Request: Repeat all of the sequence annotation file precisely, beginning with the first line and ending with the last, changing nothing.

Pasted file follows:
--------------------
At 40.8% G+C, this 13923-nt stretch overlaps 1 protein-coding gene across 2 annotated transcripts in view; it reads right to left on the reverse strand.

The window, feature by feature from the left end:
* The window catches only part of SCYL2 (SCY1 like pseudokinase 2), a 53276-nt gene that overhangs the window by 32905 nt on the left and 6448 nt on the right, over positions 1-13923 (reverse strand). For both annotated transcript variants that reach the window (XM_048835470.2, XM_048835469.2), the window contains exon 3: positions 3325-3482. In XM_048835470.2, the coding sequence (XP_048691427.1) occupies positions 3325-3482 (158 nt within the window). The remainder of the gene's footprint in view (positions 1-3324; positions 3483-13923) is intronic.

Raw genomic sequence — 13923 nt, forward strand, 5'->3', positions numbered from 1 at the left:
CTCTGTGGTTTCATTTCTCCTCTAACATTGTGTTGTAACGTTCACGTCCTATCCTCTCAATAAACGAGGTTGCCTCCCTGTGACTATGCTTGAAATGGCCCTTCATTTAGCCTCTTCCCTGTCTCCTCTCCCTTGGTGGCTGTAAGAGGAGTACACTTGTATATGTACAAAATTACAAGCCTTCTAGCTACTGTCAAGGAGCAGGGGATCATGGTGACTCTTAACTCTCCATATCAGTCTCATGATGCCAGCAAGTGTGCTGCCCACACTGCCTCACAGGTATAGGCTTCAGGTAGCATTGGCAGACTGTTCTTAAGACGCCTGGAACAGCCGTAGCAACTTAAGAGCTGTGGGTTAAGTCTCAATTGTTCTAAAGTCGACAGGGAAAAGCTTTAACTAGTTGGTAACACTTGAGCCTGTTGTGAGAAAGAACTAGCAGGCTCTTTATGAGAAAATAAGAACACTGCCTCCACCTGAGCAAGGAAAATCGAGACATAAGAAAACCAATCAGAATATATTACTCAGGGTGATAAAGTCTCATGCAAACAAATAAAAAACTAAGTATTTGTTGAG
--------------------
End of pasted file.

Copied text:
At 40.8% G+C, this 13923-nt stretch overlaps 1 protein-coding gene across 2 annotated transcripts in view; it reads right to left on the reverse strand.

The window, feature by feature from the left end:
* The window catches only part of SCYL2 (SCY1 like pseudokinase 2), a 53276-nt gene that overhangs the window by 32905 nt on the left and 6448 nt on the right, over positions 1-13923 (reverse strand). For both annotated transcript variants that reach the window (XM_048835470.2, XM_048835469.2), the window contains exon 3: positions 3325-3482. In XM_048835470.2, the coding sequence (XP_048691427.1) occupies positions 3325-3482 (158 nt within the window). The remainder of the gene's footprint in view (positions 1-3324; positions 3483-13923) is intronic.

Raw genomic sequence — 13923 nt, forward strand, 5'->3', positions numbered from 1 at the left:
CTCTGTGGTTTCATTTCTCCTCTAACATTGTGTTGTAACGTTCACGTCCTATCCTCTCAATAAACGAGGTTGCCTCCCTGTGACTATGCTTGAAATGGCCCTTCATTTAGCCTCTTCCCTGTCTCCTCTCCCTTGGTGGCTGTAAGAGGAGTACACTTGTATATGTACAAAATTACAAGCCTTCTAGCTACTGTCAAGGAGCAGGGGATCATGGTGACTCTTAACTCTCCATATCAGTCTCATGATGCCAGCAAGTGTGCTGCCCACACTGCCTCACAGGTATAGGCTTCAGGTAGCATTGGCAGACTGTTCTTAAGACGCCTGGAACAGCCGTAGCAACTTAAGAGCTGTGGGTTAAGTCTCAATTGTTCTAAAGTCGACAGGGAAAAGCTTTAACTAGTTGGTAACACTTGAGCCTGTTGTGAGAAAGAACTAGCAGGCTCTTTATGAGAAAATAAGAACACTGCCTCCACCTGAGCAAGGAAAATCGAGACATAAGAAAACCAATCAGAATATATTACTCAGGGTGATAAAGTCTCATGCAAACAAATAAAAAACTAAGTATTTGTTGAG